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By John Helmer, Moscow

President Vladimir Putin hosted his annual supper for the largest holders of capital in Russia on Monday evening. Compared to his table in December 2015, he added 15 extra seats, and for the first time men of little capital have been invited. Representatives of small business and even one Moscow house builder with a reputation for destroying city heritage sites were seated too. With a first-time invitation to sit down  also came rehabilitation for Sergei Frank, chief executive of the state shipping company Sovcomflot, whose business practices have been judged by the British High Court, Court of Appeal, and Supreme Court to be dishonest

Putin’s address was shorter than usual. “Despite the unfavourable situation on the global markets and in the political sphere,” he said, “we have indeed seen changes for the better. We have succeeded in stabilising the situation in the economy. This is a clear and evident fact today. We need now to set in place a strategy for confident growth, and this is something we can achieve together. Of course, there are still many outstanding problems and many reasons for dissatisfaction. There is still much to change and improve in order to feel more confident. But at least we all agree what we need to do, how we need to do it, and what timeframe is realistic.”

The annual affair, with a formal speech on the record and a private session behind closed doors,  commenced in December 2014, when the table in St. Catherine Hall was round, and there were seats for 41 businessmen. Putin was accompanied by his chief of staff; his economic advisor; the deputy prime minister in charge of business, and the head of the Central Bank. Except for Sergei Ivanov’s replacement as staff chief by Anton Vaino, the quad remained the same this week. In 2015 the number of businessmen was 47.

For the lineup and speeches in 2014, click to open.   In 2015, follow the proceedings here

There were more smiles on December 18, 2014, especially on the part of Vladimir Yevtushenkov (below, left), who, hours earlier,  had been released from house arrest on charges of embezzling shares of the Bashneft oil company. Yevtushenkov returned in 2015 and this week  too. Newcomer on this occasion was Mikhail Gutseriev, who has also been charged with oil company fraud but moved to England before the Russian police could arrest him; he was rehabilitated in 2010.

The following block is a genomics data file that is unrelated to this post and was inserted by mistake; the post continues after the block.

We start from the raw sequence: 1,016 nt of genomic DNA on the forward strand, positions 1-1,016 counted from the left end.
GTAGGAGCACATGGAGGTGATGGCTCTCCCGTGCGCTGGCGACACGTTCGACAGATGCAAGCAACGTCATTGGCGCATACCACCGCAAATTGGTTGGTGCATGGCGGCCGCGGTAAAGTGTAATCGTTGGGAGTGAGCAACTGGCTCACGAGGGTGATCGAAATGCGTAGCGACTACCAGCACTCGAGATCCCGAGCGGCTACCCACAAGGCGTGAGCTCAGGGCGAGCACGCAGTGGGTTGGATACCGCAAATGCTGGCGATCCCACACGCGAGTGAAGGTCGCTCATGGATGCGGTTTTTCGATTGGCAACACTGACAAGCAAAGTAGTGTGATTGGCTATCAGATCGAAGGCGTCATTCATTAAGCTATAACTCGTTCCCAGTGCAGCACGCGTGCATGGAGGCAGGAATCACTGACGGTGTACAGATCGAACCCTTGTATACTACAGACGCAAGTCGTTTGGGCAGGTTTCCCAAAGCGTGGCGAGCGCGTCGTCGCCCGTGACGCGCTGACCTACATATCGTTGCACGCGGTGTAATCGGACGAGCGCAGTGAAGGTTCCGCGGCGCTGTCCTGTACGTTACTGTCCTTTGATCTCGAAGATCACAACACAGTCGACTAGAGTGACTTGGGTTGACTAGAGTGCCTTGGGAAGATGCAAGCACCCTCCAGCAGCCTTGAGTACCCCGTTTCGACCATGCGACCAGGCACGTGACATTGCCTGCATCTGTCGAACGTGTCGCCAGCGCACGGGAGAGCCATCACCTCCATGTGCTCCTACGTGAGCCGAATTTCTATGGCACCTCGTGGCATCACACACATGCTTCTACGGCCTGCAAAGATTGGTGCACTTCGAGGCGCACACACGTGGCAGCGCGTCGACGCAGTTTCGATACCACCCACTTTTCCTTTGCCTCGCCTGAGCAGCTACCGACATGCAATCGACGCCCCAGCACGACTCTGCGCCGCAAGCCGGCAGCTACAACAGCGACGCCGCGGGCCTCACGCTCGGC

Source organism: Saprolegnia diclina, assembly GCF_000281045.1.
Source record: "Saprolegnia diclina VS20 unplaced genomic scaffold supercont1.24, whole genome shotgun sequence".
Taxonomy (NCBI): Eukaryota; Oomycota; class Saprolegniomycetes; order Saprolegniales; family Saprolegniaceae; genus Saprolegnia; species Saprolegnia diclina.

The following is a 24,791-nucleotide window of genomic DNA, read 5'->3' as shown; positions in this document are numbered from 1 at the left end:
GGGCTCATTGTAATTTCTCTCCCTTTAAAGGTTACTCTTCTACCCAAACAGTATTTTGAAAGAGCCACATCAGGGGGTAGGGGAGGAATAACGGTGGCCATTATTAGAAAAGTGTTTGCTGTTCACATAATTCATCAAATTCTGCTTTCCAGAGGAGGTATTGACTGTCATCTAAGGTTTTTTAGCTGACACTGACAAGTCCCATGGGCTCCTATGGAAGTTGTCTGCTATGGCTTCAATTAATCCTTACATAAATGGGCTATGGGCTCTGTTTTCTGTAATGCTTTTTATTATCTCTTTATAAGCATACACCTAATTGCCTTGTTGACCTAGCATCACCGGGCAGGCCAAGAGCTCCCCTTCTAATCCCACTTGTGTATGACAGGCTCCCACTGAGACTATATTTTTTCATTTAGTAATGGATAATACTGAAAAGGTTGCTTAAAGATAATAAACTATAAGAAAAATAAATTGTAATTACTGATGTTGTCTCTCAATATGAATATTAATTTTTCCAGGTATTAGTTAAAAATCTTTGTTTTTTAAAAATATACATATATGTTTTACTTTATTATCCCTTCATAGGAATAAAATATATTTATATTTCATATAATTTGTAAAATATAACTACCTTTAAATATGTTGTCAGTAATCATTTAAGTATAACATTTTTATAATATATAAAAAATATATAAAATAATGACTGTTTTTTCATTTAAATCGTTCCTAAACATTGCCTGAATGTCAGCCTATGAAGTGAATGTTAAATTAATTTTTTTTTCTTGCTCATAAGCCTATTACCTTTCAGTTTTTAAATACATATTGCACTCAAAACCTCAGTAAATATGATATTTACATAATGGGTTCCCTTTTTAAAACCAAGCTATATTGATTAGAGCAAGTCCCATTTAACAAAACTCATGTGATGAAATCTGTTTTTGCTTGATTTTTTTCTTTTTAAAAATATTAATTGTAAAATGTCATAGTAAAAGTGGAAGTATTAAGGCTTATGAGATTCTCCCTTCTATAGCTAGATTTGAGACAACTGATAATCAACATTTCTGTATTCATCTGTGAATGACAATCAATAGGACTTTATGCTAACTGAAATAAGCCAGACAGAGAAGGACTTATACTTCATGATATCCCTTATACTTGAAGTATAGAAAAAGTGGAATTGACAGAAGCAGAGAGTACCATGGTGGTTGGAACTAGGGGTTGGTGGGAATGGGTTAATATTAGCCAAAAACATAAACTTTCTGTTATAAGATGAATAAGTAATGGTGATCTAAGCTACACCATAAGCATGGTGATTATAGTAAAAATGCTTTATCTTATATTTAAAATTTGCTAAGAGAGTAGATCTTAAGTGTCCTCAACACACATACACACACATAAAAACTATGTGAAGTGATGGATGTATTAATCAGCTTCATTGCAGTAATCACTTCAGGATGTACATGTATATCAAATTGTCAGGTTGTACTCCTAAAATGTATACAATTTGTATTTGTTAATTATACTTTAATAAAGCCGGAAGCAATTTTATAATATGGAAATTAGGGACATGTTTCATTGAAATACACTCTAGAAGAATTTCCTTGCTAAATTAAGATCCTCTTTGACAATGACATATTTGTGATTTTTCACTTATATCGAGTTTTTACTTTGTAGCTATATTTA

Gutseriev (below,centre) is now the third member of the Glencore group at the Kremlin feast; the other two, Oleg Deripaska of the state aluminium monopoly Rusal and Igor Sechin (right) of Rosneft, have all signed large debt, shareholding and commodity commission obligations to the Swiss trading concern.  

Mikhail Fridman, control shareholder of Alfa Bank, Vimpelcom and the X-5 supermarket company, has not attended Putin’s reception from the start. But in 2014 he sent three of his men, Pyotr Aven, Andrei Kosogov,  and German Khan in his stead. Kosogov and Khan disappeared a year ago. Aven is the sole survivor of the Fridman group still at the Kremlin.

Roman Abramovich and Sergei Generalov were invitees in 2014, but were absent last year. They have returned to their places.

Kommersant photographs of Monday’s reception: from left to right – Aven, Yevtushenkov, Abramovich, Generalov.
Source: http://www.kommersant.ru/gallery/3175832#id=1367142

This year Putin had less than usual to say. In 2014 he spoke for 4 minutes; in 2014 for 3 minutes 50 seconds. This year he was down to just 3 minutes. As Putin spoke, the official Kremlin record omitted close-ups of the faces of his guests. The Russian Union of Industrialists and Entrepreneurs (RUIE), which organizes the annual meeting, has  refused  to provide the guest list; the Kremlin is more obliging. Here is the Russian record.   For the official English transcript, click again.